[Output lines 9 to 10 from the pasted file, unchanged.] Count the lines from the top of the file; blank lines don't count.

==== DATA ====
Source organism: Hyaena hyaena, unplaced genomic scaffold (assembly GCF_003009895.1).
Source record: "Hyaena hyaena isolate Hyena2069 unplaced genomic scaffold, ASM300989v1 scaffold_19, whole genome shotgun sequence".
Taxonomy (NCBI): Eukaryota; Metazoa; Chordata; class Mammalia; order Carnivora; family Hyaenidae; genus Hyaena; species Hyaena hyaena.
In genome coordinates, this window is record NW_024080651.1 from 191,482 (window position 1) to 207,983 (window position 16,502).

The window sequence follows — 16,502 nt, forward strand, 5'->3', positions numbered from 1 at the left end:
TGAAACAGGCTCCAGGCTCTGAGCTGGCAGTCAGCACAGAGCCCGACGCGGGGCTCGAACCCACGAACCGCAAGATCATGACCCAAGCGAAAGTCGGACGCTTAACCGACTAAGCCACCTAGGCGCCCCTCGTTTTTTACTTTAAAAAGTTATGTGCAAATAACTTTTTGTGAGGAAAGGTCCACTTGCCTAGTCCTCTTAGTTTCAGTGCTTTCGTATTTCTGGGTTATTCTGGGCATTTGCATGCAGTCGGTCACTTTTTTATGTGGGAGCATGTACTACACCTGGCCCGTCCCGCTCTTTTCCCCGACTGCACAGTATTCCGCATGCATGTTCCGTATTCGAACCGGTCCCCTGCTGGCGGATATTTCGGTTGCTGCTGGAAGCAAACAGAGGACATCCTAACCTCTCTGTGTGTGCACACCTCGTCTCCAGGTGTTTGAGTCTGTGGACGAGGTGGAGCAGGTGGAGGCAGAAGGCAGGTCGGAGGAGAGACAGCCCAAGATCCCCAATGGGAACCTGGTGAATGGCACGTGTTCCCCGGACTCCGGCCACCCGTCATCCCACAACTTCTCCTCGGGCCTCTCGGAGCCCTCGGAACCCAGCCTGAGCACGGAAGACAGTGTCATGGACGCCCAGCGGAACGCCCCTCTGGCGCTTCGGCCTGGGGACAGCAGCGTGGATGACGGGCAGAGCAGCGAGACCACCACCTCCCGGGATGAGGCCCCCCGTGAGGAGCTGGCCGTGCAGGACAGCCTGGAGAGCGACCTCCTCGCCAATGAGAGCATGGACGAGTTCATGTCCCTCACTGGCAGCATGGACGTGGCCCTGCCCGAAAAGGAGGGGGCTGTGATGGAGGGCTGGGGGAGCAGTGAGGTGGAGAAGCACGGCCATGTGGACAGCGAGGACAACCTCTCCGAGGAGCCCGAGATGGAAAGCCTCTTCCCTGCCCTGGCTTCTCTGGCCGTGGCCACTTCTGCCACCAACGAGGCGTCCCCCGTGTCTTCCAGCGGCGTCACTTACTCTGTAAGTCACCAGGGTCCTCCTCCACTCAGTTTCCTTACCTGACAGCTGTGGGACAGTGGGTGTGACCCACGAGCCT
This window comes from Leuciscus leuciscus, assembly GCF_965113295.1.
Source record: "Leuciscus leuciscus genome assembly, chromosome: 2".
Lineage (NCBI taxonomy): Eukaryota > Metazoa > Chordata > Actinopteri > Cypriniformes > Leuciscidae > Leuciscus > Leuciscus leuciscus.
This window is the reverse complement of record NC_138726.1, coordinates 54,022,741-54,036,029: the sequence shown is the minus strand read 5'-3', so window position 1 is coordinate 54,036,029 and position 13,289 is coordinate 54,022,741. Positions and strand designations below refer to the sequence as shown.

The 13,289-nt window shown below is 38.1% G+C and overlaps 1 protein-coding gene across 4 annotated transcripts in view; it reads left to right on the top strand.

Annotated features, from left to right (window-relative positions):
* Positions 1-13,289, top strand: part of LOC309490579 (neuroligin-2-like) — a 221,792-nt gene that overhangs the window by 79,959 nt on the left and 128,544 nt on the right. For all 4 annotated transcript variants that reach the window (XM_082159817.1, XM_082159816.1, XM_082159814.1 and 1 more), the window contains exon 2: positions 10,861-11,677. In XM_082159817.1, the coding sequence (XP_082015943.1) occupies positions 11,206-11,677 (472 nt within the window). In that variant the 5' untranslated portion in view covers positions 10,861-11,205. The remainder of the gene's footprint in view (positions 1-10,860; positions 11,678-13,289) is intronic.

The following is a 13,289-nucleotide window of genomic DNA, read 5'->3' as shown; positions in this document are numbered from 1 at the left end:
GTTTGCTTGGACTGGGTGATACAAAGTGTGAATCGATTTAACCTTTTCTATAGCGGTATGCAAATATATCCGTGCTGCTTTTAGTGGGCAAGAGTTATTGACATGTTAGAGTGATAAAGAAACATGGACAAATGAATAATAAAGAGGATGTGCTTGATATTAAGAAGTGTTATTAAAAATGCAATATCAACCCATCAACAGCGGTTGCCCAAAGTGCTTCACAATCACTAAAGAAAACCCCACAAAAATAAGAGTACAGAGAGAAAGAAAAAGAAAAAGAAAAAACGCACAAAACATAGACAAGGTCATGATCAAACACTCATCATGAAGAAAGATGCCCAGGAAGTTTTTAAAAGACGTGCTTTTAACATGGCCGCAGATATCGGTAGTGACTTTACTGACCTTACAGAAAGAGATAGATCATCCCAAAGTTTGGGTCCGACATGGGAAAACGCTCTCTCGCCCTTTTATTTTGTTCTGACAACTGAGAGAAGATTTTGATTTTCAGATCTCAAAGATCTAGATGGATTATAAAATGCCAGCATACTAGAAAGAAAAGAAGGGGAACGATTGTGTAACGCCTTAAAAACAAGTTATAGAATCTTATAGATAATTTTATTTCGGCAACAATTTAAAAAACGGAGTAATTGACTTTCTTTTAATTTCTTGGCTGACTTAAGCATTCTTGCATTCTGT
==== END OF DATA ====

Lineage (NCBI taxonomy): Eukaryota > Metazoa > Chordata > Actinopteri > Cypriniformes > Leuciscidae > Leuciscus > Leuciscus leuciscus.
This window is the reverse complement of record NC_138726.1, coordinates 54,022,741-54,036,029: the sequence shown is the minus strand read 5'-3', so window position 1 is coordinate 54,036,029 and position 13,289 is coordinate 54,022,741. Positions and strand designations below refer to the sequence as shown.